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Death Rays

Entry updated 24 June 2024. Tagged: Theme.

Rays that could kill, whether by heat or by disintegration, were the staple Weapons of pulp sf in the 1920s and 1930s and became a central item of sf Terminology (see Blaster; Disintegrator). In Charles W Diffin's "The Power and the Glory" (July 1930 Astounding), Scientists suppress a new Power Source based on Nuclear Energy because the device can be adapted as a death ray. At about the time such rays were becoming old-fashioned in sf, scientists in the real world saw fit to invent the laser, thus retroactively justifying one of sf's fantasies. The first laboratory demonstration of a working laser was in May 1960; authors quickly adopted the term, with early sf examples of killing laser sidearms appearing in Clifford D Simak's Way Station (June-August 1963 Galaxy as "Here Gather the Stars"; 1963) and Frank Herbert's Dune (fixup 1965).

The death ray always, however, had a basis in historical fact. After the well-publicized discoveries of X-rays by Wilhelm Konrad Roentgen (1845-1923) in 1895 and of radioactive emissions by Antoine Henri Becquerel (1852-1908) – he too called them rays – in 1896, the word "ray" entered the popular imagination. One of the earliest literary examples is the "heat ray" used by the Martians in H G Wells's The War of the Worlds (April-December 1897 Pearson's; 1898). An early Cinema example is "X-ray gun" Invention featured in the silent spy-adventure film The Intrigue (1916) directed by Frank Lloyd. In 1923 the inventor Harry Grindell Matthews (1880-1941) claimed to have invented a "carrier ray" that could stop engines, ignite explosives and kill. This received considerable publicity, was referred to as "new death dealing 'diabolic rays'", and popularized the concept of the death ray: Matthews himself wrote that "some are of the opinion it will cause the annihilation of the human race; others think that it will make war so terrible that it will be realized how useless it is." The stopping of car and plane engines became the stuff of Urban Legends and especially the UFO mythos.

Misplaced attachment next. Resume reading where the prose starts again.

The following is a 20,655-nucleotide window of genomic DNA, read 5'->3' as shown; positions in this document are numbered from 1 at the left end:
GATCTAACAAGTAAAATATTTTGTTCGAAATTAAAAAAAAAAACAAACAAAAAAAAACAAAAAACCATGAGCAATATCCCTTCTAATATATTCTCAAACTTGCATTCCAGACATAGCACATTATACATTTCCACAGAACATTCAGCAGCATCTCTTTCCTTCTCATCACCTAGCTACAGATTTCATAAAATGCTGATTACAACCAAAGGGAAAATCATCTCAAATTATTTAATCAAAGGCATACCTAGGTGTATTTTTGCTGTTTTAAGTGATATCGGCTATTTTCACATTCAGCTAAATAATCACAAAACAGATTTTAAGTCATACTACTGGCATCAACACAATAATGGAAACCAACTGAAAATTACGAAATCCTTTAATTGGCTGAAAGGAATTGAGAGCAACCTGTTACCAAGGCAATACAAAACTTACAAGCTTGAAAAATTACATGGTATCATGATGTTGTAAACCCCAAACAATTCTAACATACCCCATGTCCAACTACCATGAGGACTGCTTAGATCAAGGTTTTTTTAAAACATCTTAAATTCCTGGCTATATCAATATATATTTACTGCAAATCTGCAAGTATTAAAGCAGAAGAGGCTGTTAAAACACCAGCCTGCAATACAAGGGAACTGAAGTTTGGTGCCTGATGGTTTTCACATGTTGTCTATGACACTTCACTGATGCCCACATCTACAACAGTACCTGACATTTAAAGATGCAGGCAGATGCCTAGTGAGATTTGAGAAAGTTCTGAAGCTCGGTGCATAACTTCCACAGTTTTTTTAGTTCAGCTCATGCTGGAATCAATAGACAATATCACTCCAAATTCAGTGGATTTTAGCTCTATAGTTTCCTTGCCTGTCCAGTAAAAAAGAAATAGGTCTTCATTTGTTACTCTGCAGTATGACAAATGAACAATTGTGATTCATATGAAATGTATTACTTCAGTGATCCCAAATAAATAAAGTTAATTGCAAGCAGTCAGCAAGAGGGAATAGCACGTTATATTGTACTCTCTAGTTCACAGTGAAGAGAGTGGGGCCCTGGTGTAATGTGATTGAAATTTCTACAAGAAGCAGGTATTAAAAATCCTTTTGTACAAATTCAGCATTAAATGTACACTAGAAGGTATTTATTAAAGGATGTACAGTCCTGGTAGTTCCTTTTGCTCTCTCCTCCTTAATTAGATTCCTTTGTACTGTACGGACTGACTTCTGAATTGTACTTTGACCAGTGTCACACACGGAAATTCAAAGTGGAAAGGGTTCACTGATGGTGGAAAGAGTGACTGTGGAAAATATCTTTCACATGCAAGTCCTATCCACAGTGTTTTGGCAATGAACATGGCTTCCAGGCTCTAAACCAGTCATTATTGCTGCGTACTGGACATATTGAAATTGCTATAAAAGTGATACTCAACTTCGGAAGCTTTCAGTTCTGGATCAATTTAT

Death rays were thus a well established sf Cliché by the time W E Johns published Biggles Hits the Trail (1935) and The Death Rays of Ardilla (1959). In Pierrepont Noyes's The Pallid Giant: A Tale of Yesterday and Tomorrow (1927; vt Gentlemen: You Are Mad! 1946), the discovery that death rays had destroyed a possibly human civilization aeons earlier impels the narrator to warn a Near Future Europe that it was madness to re-invent this deadly weapon. The central puzzle of Lloyd Biggle Jr's Silence Is Deadly (October 1957 If; much exp and rev 1977) is a backward planet's supposed possession of the death ray, which proves to be a native predator's natural ultrasonic weapon. [PN/DRL]

see also: Charles Addams; The Death Ray.

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